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‘We need a national scheme to check minimum language standards’


Overseas nurses bring valuable skills to the NHS but their standard of English must be adequate for the roles they fill, insists Dr Mike Milanovic

Lord Robert Winston recently warned in the House of Lords that nurses who have a poor command of English pose risks to healthcare. So how can we ensure that all overseas nurses working in the UK can communicate effectively with other members of staff and their patients?

Currently, the Nursing and Midwifery Council requires healthcare professionals from outside the European Economic Area (EEA) to demonstrate their language skills in the rigorous International English Language Testing System. This approach works well – but European Union rules prevent the NMC from conducting similar tests on nurses and midwives from within the EEA.

When setting language requirements for the workplace, there are a number of factors to consider. First, it’s important to set a minimum level of English language proficiency for all relevant frontline healthcare roles. The Common European Framework of Reference for Languages developed by the Council of Europe is a good place to start.

“Successful language learning is not just about understanding grammar and vocabulary – it is about knowing how to communicate in real-life working situations”

Along with setting a benchmark on language proficiency for new nurses, it is equally important to ensure that all overseas nursing professionals in employment meet this level too. If someone falls short of the required level, it’s important to provide language support and set achievable targets so their progress can be measured. Successful language learning is not just about understanding grammar and vocabulary – it is about knowing how to communicate in real-life working situations.

Nurses in the UK come from all over the world and this brings many benefits to the sector. For example, overseas nursing staff can speak one or more languages in addition to English, which plays an important part in developing a truly multilingual healthcare sector. In short, they add to the valuable skills that the healthcare sector can call upon – but their standard of English must be adequate for the roles they fill.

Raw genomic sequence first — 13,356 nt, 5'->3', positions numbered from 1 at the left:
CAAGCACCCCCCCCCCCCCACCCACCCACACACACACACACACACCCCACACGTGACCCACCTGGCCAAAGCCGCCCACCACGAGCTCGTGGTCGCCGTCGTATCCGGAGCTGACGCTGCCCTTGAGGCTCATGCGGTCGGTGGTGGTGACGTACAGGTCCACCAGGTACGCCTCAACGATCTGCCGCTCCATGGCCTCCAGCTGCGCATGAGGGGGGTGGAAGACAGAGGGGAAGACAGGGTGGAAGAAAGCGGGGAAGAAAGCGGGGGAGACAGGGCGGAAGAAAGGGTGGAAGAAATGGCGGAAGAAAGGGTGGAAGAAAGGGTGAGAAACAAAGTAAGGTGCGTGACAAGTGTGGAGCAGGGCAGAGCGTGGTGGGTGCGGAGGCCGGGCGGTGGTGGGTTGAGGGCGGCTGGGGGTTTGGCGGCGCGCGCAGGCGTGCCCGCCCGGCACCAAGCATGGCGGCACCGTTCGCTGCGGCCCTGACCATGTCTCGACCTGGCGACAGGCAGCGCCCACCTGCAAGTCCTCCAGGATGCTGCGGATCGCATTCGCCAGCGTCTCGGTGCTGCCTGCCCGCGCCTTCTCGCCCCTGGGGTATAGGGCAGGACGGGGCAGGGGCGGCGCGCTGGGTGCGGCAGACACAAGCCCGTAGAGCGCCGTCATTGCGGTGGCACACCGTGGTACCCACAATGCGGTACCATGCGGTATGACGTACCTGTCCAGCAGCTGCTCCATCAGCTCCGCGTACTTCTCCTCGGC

The responsibility for checking the skills of EU nationals lies with the relevant Health Service Authority. A national scheme that sets and checks minimum language standards for all overseas workers in the healthcare sector would make a useful contribution to this area. But, for such a scheme to be effective, it needs to be linked to reliable, fair and internationally recognised qualifications.

Dr Mike Milanovic is chief executive at University of Cambridge ESOL Examinations


Readers' comments (2)

  • I 100% agree with Dr. Milanovic and Lord Winston (and I applaud him for being so honest). This is not a case of discrimination, it is simply being sensible and safe on behalf of the people we care for. I would not expect to be given a job in a foreign country if I could't understand or be understood clearly in their language so I expect the same in my own country. I would like to see this extended to nursing homes though as certainly where I live there has been an influx of foreign nurses taken on in nursing homes because they accept reduced wages. Communication is vital to good nursing care and if it falls short and results in a severe or fatal mistake who is to blame - the NMC for not preventing poor English speaking nurses from working in the first place?; the nurses line manager for not bringing it to the NMC's attention?; or YOU for not speaking up when you know your colleague is dangerous? We are all accountable.

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  • michael stone

    As JH on Today would say 'ISN'T THAT OBVIOUS !'

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